I remember snatches of what she said as we drove home: my receptors are the ‘good’ ones, the lump is slow growing, it’s not life threatening, I won’t need a mastectomy, it’s treatable, I’ll have a radio oncologist and a medical oncologist, I’ll have a sentinel node biopsy meaning they put radioactive material into my chest and track it with a geiger counter to know which lymph nodes to remove, the second week of recovery will be worse than the first week, take as much time as you need/can to recover, hormone therapy, radiotherapy, possibly no chemo … if you’re going to get breast cancer, this is the one to get.

I feel fortunate.

And not.

At least I know now, the uncertainty is over. I know the process, I know that the cancer will be removed from my body, that I’ll have a good medical team providing excellent care, that I won’t lose my breast, that I may not lose my hair, that the cancer will be gone.

Fortunate.

I’m fitter and stronger than I’ve ever been in my life before, I have a tremendously supportive and capable husband, I have an excellent specialist, and I have a beautiful array of family and friends who will do what they can to care for me.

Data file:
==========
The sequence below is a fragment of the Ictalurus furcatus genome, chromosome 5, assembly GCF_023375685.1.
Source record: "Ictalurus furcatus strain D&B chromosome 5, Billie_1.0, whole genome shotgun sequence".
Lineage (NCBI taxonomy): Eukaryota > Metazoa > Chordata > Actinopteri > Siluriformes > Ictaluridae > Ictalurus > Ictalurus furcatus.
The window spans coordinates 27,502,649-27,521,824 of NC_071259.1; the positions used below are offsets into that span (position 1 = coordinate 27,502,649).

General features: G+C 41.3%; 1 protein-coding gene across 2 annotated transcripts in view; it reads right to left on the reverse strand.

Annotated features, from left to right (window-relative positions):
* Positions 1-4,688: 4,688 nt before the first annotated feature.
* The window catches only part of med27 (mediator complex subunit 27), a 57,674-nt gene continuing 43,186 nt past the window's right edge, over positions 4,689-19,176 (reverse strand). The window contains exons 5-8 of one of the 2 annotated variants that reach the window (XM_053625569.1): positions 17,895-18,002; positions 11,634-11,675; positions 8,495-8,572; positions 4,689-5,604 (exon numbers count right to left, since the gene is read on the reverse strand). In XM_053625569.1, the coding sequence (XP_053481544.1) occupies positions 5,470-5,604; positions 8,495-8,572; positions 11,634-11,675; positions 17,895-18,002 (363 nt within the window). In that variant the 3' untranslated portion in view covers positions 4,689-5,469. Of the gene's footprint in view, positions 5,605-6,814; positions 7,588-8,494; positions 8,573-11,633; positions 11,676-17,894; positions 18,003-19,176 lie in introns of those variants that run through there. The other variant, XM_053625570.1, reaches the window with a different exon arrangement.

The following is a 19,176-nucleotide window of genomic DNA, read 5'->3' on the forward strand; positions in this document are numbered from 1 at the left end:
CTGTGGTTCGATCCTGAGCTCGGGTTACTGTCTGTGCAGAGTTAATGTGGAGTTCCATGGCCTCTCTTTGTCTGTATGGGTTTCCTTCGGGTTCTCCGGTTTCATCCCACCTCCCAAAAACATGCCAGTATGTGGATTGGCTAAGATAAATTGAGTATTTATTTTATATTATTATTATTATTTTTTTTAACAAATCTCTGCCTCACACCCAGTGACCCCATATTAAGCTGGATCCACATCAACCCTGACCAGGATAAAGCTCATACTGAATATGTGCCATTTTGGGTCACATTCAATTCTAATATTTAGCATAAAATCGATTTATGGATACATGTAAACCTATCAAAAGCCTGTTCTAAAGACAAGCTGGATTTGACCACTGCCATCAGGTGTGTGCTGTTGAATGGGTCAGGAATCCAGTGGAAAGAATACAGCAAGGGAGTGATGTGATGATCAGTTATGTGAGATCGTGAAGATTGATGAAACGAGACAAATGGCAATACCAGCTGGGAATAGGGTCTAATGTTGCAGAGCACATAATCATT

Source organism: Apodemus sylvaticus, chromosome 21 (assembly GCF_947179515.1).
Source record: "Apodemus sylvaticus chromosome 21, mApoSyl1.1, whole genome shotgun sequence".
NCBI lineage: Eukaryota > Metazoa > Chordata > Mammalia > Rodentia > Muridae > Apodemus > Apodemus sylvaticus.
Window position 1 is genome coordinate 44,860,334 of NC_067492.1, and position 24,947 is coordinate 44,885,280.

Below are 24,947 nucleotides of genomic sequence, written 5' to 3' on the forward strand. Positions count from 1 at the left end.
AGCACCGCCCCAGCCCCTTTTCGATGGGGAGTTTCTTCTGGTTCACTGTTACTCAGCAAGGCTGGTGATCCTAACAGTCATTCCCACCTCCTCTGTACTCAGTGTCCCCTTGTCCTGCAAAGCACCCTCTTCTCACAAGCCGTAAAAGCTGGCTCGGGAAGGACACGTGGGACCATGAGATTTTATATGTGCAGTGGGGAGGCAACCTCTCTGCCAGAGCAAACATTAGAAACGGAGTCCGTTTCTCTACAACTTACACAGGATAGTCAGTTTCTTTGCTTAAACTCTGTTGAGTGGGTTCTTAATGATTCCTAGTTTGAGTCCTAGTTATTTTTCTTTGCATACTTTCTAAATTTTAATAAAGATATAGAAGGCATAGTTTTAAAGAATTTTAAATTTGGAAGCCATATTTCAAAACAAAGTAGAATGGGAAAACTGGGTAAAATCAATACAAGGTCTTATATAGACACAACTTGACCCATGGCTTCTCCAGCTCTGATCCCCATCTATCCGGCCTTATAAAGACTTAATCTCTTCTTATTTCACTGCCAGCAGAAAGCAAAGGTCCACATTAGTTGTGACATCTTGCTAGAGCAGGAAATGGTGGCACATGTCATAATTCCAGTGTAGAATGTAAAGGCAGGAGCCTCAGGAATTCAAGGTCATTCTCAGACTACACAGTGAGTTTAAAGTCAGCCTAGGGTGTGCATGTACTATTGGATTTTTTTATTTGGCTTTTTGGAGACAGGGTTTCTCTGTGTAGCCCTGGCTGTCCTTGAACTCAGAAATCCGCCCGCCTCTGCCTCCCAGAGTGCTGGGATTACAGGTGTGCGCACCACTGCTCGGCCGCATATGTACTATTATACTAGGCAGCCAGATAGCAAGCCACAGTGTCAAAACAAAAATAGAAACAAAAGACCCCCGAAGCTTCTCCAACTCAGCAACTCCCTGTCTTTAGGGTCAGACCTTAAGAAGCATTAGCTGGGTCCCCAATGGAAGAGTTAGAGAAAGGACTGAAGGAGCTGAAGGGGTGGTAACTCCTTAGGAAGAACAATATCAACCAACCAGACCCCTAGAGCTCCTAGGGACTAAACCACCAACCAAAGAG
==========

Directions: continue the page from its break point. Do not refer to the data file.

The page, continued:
Sunday. I decide to tell the children. They all live in different states to me so that means five phone calls. It’s interesting how differently they reacted to the news. I let them know there’s a little bit of bad news but then some better news. None of them were expecting this particular piece of news. Ben makes me laugh by telling me about something he’d supposedly read in a medical journal last week. Daniel’s voice deepens with concern and I know to tell him as much information as possible. Rochelle is shocked into not being able to say very much at all. It’s hard for her to take in and she goes quiet in that way she does when she’s processing difficult information. Chase tells me he loves me through his tears. Emma offers to come over to support me through my recovery, cries when it’s time to say goodbye, and I hear ‘love you Mum’ before the phone hangs up.